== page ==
Louisa: It’s important that learners see the link between their English studies at college and their career aspirations. I recently attended a media studies lesson that featured an employer talk by an ex-Suffolk New College student who is now an Art Director at Selfridges. One of the topics he covered was the way he valued the encouragement he received to develop his vocabulary through reading for pleasure at college and how this had really helped him at job interviews and in writing project proposals. As the students could see he had done well in his career his comments had a real impact and we regularly remind vocational staff how important they are in highlighting the value of maths and English in the world of work. The Jobskills section of the BBC Skillswise website is a great resource in this respect as it features managers in a range of occupational areas talking about how important maths and English skills are in the staff they look to recruit and develop.

Bob: How do vocational staff receive support to develop their understand of embedded approaches to maths and English?

Louisa: I wish more time were available on teachers’ initial training programmes to explore the embedding of maths and English skills in more depth as it is such a key aspect of teaching and can help teachers meet the challenge of working with mixed ability groups, addressing additional support needs as well as providing elements of stretch and challenge. We offer staff an opportunity to gain a Level 2 Functional Skills English qualification if they need it and whilst some may be a little reluctant at first, most say it’s a really useful way to brush up their own knowledge of SPAG, language features, etc. All vocational staff have a CPD session from 4.00–5.00pm on Mondays which we use to showcase examples of how maths and English can be developed in vocational areas.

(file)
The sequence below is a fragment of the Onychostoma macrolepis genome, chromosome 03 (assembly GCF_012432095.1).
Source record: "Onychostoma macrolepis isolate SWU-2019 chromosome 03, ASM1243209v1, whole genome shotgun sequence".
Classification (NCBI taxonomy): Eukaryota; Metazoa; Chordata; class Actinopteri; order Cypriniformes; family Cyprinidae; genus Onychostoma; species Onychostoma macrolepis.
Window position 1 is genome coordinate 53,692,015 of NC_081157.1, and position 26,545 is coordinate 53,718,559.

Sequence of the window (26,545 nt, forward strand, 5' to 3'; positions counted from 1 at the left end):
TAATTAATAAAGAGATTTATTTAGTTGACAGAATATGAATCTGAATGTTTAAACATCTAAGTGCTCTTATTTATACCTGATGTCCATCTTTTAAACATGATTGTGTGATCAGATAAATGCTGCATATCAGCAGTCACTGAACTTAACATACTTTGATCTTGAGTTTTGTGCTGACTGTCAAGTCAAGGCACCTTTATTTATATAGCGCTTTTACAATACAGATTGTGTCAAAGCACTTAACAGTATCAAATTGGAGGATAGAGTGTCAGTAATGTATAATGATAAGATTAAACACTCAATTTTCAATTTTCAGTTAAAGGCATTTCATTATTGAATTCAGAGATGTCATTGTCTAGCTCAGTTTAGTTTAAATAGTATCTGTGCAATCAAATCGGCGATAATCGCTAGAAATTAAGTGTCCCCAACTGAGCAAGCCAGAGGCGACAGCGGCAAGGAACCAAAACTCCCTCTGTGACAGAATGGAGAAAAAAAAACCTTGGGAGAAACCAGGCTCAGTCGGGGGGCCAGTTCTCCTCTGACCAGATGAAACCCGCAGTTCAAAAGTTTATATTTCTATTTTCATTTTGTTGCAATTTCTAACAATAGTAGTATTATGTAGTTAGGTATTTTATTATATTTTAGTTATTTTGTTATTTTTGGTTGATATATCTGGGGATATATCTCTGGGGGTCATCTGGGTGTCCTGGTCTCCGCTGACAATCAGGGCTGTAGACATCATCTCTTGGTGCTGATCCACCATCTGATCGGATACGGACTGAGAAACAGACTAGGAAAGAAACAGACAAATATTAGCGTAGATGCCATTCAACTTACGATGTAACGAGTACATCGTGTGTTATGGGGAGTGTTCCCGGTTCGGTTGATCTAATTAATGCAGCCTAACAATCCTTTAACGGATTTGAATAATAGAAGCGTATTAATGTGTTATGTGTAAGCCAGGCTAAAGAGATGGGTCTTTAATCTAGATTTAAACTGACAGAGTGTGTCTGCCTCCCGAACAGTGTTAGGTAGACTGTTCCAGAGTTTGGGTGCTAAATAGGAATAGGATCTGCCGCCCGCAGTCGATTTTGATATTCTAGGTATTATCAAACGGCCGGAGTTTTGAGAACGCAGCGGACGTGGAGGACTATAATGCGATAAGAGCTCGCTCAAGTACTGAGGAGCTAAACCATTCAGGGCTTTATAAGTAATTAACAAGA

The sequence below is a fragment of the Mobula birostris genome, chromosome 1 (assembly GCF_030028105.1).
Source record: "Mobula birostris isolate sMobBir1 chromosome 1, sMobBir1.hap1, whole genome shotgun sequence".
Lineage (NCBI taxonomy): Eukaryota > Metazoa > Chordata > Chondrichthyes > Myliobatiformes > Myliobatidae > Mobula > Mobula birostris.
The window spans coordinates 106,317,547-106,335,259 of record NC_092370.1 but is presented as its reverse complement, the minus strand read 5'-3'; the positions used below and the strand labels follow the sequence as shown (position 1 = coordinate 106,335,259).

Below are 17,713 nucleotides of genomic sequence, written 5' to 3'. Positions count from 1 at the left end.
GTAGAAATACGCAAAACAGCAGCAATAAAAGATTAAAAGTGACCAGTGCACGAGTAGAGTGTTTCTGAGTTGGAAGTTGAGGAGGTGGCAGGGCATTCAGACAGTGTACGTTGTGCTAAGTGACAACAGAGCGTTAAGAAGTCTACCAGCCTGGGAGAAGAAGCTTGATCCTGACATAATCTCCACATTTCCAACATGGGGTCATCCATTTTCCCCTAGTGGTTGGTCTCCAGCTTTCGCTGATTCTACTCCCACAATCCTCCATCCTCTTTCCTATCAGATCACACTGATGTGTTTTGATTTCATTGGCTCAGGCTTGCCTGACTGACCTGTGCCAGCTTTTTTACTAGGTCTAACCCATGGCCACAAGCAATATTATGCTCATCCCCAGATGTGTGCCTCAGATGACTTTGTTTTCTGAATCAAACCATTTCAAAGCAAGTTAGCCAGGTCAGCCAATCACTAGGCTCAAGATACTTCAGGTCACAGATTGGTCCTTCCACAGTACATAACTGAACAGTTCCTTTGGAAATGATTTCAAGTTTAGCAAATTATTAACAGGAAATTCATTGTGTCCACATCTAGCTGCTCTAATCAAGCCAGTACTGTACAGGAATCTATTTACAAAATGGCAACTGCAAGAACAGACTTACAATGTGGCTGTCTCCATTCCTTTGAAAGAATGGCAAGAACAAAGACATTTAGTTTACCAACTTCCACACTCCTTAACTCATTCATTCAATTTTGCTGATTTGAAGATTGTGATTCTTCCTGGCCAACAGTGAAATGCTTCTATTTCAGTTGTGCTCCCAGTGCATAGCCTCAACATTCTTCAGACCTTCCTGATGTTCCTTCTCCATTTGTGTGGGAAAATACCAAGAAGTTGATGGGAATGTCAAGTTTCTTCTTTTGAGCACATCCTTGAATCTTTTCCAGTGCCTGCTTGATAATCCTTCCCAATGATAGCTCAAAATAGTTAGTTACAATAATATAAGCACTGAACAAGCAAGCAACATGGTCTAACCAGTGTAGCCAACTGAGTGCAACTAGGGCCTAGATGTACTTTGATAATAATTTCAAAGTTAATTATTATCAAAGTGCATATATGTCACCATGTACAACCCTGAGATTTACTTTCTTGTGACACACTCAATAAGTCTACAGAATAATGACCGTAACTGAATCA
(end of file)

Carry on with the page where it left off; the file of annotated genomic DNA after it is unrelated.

Bob: Are there any new approaches that you are piloting this year?

Louisa: This year we had some visits by external organisations such as FE Commissioners and Landex and whilst they highlighted numerous aspects of good practice, they also noted that students struggled to explain why they were studying different elements of their study programme such as maths and English. Our teacher development team have therefore developed a ‘Links in Learning’ project which challenges college teams to explore ways of supporting their students in gaining a clearer understanding of how their study programme all fits together. At the end of both vocational and English lessons we are using a ‘dual coding’ approach based on a set of icons that highlight when and how learners may have developed some of the seven important skill areas we are promoting: communication, proofreading, creativity, problem solving, proactivity, leadership and resilience (see below).

Graphic highlighting terms representing best practice in developing English skills

If you would like to contact Louisa to find out more about their approach to developing English in vocational areas, please email her at: LouisaBaddiley@suffolk.ac.uk.

For further details of the support available from the ETF for maths and English, please visit our website.

Share this article: